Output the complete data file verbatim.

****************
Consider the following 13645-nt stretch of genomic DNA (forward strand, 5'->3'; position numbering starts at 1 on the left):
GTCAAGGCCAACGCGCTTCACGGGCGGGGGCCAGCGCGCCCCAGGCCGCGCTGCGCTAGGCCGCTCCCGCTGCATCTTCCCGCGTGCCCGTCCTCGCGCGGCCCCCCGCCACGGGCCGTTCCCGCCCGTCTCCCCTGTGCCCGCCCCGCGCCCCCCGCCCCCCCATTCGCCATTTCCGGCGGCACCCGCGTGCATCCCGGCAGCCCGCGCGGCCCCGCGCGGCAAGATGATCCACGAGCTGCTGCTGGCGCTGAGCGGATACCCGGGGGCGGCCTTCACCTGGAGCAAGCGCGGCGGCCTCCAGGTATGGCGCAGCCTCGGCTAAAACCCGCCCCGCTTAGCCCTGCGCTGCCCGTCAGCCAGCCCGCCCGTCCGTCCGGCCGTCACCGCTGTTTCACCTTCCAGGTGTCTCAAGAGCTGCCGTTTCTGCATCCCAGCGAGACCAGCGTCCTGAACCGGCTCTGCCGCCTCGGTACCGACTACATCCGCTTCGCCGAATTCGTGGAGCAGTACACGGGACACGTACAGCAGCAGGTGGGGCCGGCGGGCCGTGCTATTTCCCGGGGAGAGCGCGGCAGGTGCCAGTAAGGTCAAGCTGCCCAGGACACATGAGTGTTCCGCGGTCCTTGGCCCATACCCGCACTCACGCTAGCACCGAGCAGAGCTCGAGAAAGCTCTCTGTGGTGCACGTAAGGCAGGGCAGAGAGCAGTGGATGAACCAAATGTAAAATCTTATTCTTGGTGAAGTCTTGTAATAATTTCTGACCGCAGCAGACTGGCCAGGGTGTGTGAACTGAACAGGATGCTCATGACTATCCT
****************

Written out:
Consider the following 13645-nt stretch of genomic DNA (forward strand, 5'->3'; position numbering starts at 1 on the left):
GTCAAGGCCAACGCGCTTCACGGGCGGGGGCCAGCGCGCCCCAGGCCGCGCTGCGCTAGGCCGCTCCCGCTGCATCTTCCCGCGTGCCCGTCCTCGCGCGGCCCCCCGCCACGGGCCGTTCCCGCCCGTCTCCCCTGTGCCCGCCCCGCGCCCCCCGCCCCCCCATTCGCCATTTCCGGCGGCACCCGCGTGCATCCCGGCAGCCCGCGCGGCCCCGCGCGGCAAGATGATCCACGAGCTGCTGCTGGCGCTGAGCGGATACCCGGGGGCGGCCTTCACCTGGAGCAAGCGCGGCGGCCTCCAGGTATGGCGCAGCCTCGGCTAAAACCCGCCCCGCTTAGCCCTGCGCTGCCCGTCAGCCAGCCCGCCCGTCCGTCCGGCCGTCACCGCTGTTTCACCTTCCAGGTGTCTCAAGAGCTGCCGTTTCTGCATCCCAGCGAGACCAGCGTCCTGAACCGGCTCTGCCGCCTCGGTACCGACTACATCCGCTTCGCCGAATTCGTGGAGCAGTACACGGGACACGTACAGCAGCAGGTGGGGCCGGCGGGCCGTGCTATTTCCCGGGGAGAGCGCGGCAGGTGCCAGTAAGGTCAAGCTGCCCAGGACACATGAGTGTTCCGCGGTCCTTGGCCCATACCCGCACTCACGCTAGCACCGAGCAGAGCTCGAGAAAGCTCTCTGTGGTGCACGTAAGGCAGGGCAGAGAGCAGTGGATGAACCAAATGTAAAATCTTATTCTTGGTGAAGTCTTGTAATAATTTCTGACCGCAGCAGACTGGCCAGGGTGTGTGAACTGAACAGGATGCTCATGACTATCCT